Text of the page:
So Beautifully Real

Nutrition 101: Carbohydrates

Today, I thought I’d start a new series on the blog.  Many blogs focus on what to eat, but I feel that there doesn’t seem to enough info out there on WHY to eat healthy foods.  I figured I’d take you back to basics with a Nutrition 101 series.  I plan to go back to the basics and give you clear and detailed information on why you should eat certain foods, and avoid others.  This week, I wanted to start with carbohydrates.

Carbohydrates (or carbs) have gotten a horrible rap over the last decade or so, mostly thanks to Dr. Atkins and his followers.  Our society seems to be terrified of carbs, which are actually one of the most important food groups, and should make up the majority of your diet.

To some of you, this is old news.  To others, you’re thinking, “Ew, carbs!  I don’t want to get fat!”  Trust me, carbs do not make you fat.  Carbohydrates are incredibly important in providing energy for your body.  Yes, eating too much or the wrong types of carbohydrates is unhealthy and might make you pack on some pounds, but that’s why I’m here; to teach you what you need to make healthy choices on your own!

What are carbohydrates?

The basic form of a carbohydrate is a sugar molecule.  The most common simple sugars (or monosaccharides) are glucose and fructose.  Glucose is the same form of sugar that is found in the blood.  Fructose is fruit sugar, and is the same stuff found in our evil enemy high fructose corn syrup.

Monosaccharides frequently bond together, creating larger molecules.  A two sugar molecule is called a disaccharide.  A common disaccharide is sucrose, or table sugar.  When many sugars are combined together, they form starches.  This is what you find in bread and grains.

Healthy sources of carbohydrates include grains, squash, beans, fruits and vegetables.

What happens to carbs in my body?

Carbs begin to break down the moment they entire your mouth.  An enzyme in your saliva, called amylase, breaks the bonds between sugars and starts to pull them back into their simple form.  This is the reason why you can hold bread or a cracker in your mouth for a minute or so and slowly begin to taste it getting sweeter.  Crazy, huh?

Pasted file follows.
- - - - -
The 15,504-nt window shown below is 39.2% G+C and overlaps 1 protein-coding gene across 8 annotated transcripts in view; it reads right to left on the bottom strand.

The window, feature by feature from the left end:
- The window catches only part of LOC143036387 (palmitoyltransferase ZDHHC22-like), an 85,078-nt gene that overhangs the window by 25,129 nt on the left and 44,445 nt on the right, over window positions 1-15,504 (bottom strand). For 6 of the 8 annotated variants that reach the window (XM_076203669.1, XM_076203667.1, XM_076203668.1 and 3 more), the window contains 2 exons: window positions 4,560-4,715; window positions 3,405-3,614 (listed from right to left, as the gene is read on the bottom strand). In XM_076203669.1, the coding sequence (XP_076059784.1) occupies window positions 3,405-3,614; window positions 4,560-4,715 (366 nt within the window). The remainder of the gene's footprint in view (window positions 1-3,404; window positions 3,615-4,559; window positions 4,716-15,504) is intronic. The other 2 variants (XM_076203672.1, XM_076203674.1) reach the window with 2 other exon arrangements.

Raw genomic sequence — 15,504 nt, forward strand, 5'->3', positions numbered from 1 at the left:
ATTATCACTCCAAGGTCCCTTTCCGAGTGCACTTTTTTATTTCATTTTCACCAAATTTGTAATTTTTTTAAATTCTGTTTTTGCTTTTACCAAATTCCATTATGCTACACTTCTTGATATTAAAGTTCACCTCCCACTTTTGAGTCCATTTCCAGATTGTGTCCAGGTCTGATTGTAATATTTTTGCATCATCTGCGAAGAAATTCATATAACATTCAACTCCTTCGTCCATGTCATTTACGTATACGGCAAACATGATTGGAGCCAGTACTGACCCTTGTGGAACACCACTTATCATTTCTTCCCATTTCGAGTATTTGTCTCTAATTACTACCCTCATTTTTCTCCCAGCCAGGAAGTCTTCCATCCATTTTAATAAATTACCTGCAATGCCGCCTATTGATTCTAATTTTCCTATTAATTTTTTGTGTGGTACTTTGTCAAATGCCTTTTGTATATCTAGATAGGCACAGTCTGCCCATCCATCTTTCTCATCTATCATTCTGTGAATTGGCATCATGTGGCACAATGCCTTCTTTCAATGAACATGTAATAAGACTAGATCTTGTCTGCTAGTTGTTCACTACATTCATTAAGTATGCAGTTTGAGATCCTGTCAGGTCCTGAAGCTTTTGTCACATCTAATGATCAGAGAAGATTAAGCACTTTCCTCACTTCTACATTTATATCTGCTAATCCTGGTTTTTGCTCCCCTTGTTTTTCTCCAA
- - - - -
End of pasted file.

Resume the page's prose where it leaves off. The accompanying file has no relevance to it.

Surprisingly, no carbohydrate digestion occurs in the stomach.  They just kind of chill in there while your protein is being broken down by the stomach activity.

Everything moves from the stomach into the small intestine, where digestive enzymes get back to work breaking down any bonds between sugars.  By the time it’s done digesting, you’re left with a bunch of glucose molecules that are ready to be used by the body to make energy.

This is where that fun little chemical called insulin comes into play.  Insulin is one of those things that you completely ignore until it isn’t functioning properly anymore.  You know that awesome (not!) disease called diabetes?  Diabetes occurs when your body can’t produce enough insulin, or your insulin receptors aren’t working properly.  Then you have to deal with the headaches (possibly even literally) of high blood sugar, injections and constant finger pokes.

Anyway, insulin is normally produced in the pancreas in accordance to the amount needed for the amount of sugar that has been consumed.  Insulin attaches to a sugar molecule, which it guides through little gateways in your cells to be stored in the liver and muscles as glycogen to be used as energy later on.  Your body will tap into this store when it develops a need for glucose that can’t be met by eating right away.  Endurance exercise is one of the main times when glycogen in utilized.